“Those that fail to learn from history, are doomed to repeat it.”
                                                                 — Winston Churchill


    Seems like lately that has been the theme of both the Fayetteville City Council and the Fayetteville Museum of Art. How many times have elected and/or appointed public bodies or agencies in Fayetteville and Cumberland County left in their political wake public projects, agendas or programs that  have become an irritant to the electorate. Is it because those decision makers fail to remember why the previous projects remain a constant target of derision and disdain? 
    Every time something goes wrong in city hall or the county offices there are letters to the editor that somehow incorporate the most recent political debacle such as the Crown Coliseum, Ticketgate or the Big Bang annexation (to name a few) as part of whatever ails the writer. These issues thus take on a negative life of their own like a never-ending story.
    {mosimage}Have you ever considered the common denominators of these decisions? They are typically accompanied by egos and personal agendas that far outweigh the need for a decision that is in the best interest of the community. 
Our decision makers many times fail to agree to disagree, make a democratic choice based on the facts, and then forget who won and who lost that particular vote at the next meeting or election. The best example of how to do it right is a zoning case. I have seen some bitter, embroiled debates over rezoning cases, but in the end the vote is based on what is best for the property and the surrounding area. Once the vote is taken, the disagreements are forgotten.
    In regard to the location of the new Fayetteville Museum of Art, I am afraid the train left the station with egos and personal agendas still on board when the city council decided to appoint the task force last month. Whatever the task force recommends, unless the decision makers make their decision based on the facts found and hopefully sound recommendation of the task force based on those facts, nothing will be gained, more time will be lost and the museum will be even further behind in its fundraising efforts. I don’t know when the architect ran his numbers on the estimated cost, but by the time bids are let, does the phrase “We’ll have to go back and cut some frills,” ring a bell?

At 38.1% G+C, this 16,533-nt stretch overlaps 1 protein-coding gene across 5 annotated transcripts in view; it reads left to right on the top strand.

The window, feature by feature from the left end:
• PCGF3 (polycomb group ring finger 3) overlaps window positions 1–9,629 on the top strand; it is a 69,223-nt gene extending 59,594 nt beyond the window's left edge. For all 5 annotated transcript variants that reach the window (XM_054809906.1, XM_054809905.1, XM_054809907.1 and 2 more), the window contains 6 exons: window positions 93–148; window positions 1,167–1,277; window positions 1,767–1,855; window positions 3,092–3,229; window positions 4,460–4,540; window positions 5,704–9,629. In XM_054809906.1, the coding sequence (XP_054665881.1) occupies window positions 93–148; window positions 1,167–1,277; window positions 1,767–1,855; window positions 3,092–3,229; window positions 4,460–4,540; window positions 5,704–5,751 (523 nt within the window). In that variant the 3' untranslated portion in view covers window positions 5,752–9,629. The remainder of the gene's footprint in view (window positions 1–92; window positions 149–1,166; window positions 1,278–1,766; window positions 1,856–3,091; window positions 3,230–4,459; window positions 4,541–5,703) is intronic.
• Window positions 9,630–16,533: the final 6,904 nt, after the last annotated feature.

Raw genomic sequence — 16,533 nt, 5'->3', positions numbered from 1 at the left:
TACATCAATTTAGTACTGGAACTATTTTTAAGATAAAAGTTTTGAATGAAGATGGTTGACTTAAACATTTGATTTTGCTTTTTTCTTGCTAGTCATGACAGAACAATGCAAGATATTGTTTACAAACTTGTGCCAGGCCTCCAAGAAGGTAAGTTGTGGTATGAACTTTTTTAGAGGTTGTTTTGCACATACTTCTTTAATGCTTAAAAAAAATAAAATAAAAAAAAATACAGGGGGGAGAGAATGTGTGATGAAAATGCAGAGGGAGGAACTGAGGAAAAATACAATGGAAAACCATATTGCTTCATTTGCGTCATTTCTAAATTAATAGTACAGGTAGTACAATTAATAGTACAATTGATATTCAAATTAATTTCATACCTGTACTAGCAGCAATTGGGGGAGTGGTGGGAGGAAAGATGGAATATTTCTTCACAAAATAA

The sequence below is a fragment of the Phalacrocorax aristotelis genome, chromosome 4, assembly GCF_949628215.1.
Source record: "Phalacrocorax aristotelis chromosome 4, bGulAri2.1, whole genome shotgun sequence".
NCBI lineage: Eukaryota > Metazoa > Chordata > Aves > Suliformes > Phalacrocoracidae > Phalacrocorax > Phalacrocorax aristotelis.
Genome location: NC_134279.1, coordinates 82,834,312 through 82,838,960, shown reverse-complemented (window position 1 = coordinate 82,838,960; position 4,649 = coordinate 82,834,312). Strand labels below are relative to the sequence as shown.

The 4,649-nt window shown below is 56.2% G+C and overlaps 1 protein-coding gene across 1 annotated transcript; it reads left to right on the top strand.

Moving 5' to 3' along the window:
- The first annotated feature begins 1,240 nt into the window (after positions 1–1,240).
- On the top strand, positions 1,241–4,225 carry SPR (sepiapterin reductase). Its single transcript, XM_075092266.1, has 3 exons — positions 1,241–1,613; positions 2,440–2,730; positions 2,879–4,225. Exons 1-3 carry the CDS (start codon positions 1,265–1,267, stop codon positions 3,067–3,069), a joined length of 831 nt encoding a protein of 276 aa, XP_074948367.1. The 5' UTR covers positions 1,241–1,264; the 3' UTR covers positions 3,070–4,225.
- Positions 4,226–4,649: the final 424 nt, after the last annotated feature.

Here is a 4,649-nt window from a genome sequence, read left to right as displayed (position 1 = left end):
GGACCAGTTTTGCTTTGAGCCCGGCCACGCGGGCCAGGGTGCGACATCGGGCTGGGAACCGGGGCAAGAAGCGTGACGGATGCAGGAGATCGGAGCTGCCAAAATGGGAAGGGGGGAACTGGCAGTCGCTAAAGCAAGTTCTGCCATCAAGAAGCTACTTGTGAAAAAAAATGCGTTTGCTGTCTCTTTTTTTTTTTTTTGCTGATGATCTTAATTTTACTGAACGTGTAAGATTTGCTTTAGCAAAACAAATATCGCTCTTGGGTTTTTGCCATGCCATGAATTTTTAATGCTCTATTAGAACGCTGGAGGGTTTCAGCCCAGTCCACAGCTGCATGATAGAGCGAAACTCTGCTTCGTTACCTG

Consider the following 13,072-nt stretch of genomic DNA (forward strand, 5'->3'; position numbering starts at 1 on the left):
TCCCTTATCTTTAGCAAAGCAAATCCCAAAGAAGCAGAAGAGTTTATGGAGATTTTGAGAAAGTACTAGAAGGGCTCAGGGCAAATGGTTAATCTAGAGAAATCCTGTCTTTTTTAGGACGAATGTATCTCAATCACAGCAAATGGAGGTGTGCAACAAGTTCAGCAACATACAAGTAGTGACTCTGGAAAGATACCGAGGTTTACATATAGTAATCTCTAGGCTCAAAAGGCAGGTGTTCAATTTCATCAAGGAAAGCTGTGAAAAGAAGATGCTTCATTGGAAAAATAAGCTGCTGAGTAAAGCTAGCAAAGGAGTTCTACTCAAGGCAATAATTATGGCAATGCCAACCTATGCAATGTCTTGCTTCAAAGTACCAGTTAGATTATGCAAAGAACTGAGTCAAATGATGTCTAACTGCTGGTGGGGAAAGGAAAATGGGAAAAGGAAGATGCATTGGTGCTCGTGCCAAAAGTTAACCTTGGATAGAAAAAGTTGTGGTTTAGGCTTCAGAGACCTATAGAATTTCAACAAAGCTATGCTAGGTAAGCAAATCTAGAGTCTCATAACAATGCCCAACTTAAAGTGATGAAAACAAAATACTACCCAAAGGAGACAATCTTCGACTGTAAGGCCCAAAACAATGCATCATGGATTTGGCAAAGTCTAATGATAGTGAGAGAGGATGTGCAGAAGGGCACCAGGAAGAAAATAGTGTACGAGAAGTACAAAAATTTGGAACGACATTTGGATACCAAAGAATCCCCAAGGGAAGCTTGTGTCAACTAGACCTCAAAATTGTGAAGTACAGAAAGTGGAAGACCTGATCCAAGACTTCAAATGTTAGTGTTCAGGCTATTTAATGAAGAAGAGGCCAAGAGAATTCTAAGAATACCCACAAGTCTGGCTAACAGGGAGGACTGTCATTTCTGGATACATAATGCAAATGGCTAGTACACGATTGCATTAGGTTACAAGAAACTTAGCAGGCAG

What more information and facts are needed to decide the location based on anything other than what is in the best interest of the community? Was the contract approved over a year ago not the result of that process? And we wonder why economic development agreements with the corporate world are so hard for this county to come by! 
    This community will be well-served by a first-class museum facility located DOWNTOWN. Just ask the Airborne and Special Operations Foundation. As long as the decision makers continue to decide its location by swatting at gnats, writing letters to each other that do nothing but result in name-calling and who-shot-who when, we will have forgotten our history and the project will be doomed, and added to the list when someone writes a letter to the editor.
How frustrating …. and how inevitable.

Bob Cogswell, Contributing Writer
COMMENTS? 484-6200 ext. 222 
[email protected]

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